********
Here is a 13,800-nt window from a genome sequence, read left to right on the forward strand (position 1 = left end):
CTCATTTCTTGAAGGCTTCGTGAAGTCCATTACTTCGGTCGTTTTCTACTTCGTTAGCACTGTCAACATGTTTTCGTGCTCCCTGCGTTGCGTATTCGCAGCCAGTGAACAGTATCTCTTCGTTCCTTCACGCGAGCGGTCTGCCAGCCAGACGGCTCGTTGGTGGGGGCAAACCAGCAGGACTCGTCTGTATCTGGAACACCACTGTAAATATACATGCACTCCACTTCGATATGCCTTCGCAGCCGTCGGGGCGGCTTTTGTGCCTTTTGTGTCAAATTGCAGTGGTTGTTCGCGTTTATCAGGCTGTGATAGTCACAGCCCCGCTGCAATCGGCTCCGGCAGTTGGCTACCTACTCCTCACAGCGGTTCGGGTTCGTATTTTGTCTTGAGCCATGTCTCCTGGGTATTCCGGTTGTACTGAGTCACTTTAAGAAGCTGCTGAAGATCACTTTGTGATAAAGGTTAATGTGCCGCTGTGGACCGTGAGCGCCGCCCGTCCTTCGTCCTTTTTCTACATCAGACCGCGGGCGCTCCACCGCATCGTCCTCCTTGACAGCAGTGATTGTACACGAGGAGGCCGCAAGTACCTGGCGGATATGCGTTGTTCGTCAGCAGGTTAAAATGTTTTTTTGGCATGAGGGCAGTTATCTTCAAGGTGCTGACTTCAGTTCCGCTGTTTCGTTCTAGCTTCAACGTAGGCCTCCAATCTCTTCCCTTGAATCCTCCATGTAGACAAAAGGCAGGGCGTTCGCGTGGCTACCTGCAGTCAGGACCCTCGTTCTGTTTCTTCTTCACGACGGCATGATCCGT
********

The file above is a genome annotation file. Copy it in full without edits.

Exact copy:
Here is a 13,800-nt window from a genome sequence, read left to right on the forward strand (position 1 = left end):
CTCATTTCTTGAAGGCTTCGTGAAGTCCATTACTTCGGTCGTTTTCTACTTCGTTAGCACTGTCAACATGTTTTCGTGCTCCCTGCGTTGCGTATTCGCAGCCAGTGAACAGTATCTCTTCGTTCCTTCACGCGAGCGGTCTGCCAGCCAGACGGCTCGTTGGTGGGGGCAAACCAGCAGGACTCGTCTGTATCTGGAACACCACTGTAAATATACATGCACTCCACTTCGATATGCCTTCGCAGCCGTCGGGGCGGCTTTTGTGCCTTTTGTGTCAAATTGCAGTGGTTGTTCGCGTTTATCAGGCTGTGATAGTCACAGCCCCGCTGCAATCGGCTCCGGCAGTTGGCTACCTACTCCTCACAGCGGTTCGGGTTCGTATTTTGTCTTGAGCCATGTCTCCTGGGTATTCCGGTTGTACTGAGTCACTTTAAGAAGCTGCTGAAGATCACTTTGTGATAAAGGTTAATGTGCCGCTGTGGACCGTGAGCGCCGCCCGTCCTTCGTCCTTTTTCTACATCAGACCGCGGGCGCTCCACCGCATCGTCCTCCTTGACAGCAGTGATTGTACACGAGGAGGCCGCAAGTACCTGGCGGATATGCGTTGTTCGTCAGCAGGTTAAAATGTTTTTTTGGCATGAGGGCAGTTATCTTCAAGGTGCTGACTTCAGTTCCGCTGTTTCGTTCTAGCTTCAACGTAGGCCTCCAATCTCTTCCCTTGAATCCTCCATGTAGACAAAAGGCAGGGCGTTCGCGTGGCTACCTGCAGTCAGGACCCTCGTTCTGTTTCTTCTTCACGACGGCATGATCCGT